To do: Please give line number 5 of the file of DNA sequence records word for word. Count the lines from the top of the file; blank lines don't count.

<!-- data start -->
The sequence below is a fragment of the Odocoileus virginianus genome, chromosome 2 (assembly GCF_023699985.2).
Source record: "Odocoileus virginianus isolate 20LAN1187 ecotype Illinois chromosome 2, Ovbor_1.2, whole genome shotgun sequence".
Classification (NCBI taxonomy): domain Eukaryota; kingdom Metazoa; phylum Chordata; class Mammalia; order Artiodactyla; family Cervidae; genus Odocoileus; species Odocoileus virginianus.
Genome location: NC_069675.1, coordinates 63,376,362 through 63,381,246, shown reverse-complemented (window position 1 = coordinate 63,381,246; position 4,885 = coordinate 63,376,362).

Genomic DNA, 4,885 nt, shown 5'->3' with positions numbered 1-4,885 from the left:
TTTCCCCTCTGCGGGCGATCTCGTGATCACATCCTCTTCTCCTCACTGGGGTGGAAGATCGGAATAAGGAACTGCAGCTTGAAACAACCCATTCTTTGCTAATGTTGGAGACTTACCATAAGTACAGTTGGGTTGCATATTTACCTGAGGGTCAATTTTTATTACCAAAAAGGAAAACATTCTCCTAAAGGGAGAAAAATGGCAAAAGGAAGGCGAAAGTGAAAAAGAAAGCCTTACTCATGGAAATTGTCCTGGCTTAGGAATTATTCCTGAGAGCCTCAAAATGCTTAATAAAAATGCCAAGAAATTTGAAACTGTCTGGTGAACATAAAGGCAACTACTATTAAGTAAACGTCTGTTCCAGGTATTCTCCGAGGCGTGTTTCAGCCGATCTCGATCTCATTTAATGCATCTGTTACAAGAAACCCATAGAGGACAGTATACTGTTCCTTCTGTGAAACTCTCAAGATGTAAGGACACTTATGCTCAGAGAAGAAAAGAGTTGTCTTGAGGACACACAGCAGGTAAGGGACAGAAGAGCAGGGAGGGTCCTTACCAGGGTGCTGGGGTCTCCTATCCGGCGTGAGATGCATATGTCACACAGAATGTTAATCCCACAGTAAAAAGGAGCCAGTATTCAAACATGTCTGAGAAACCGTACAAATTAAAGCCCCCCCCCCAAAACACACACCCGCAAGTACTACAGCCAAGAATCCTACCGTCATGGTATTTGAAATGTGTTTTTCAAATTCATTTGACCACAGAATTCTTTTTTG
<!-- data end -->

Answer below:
Genomic DNA, 4,885 nt, shown 5'->3' with positions numbered 1-4,885 from the left: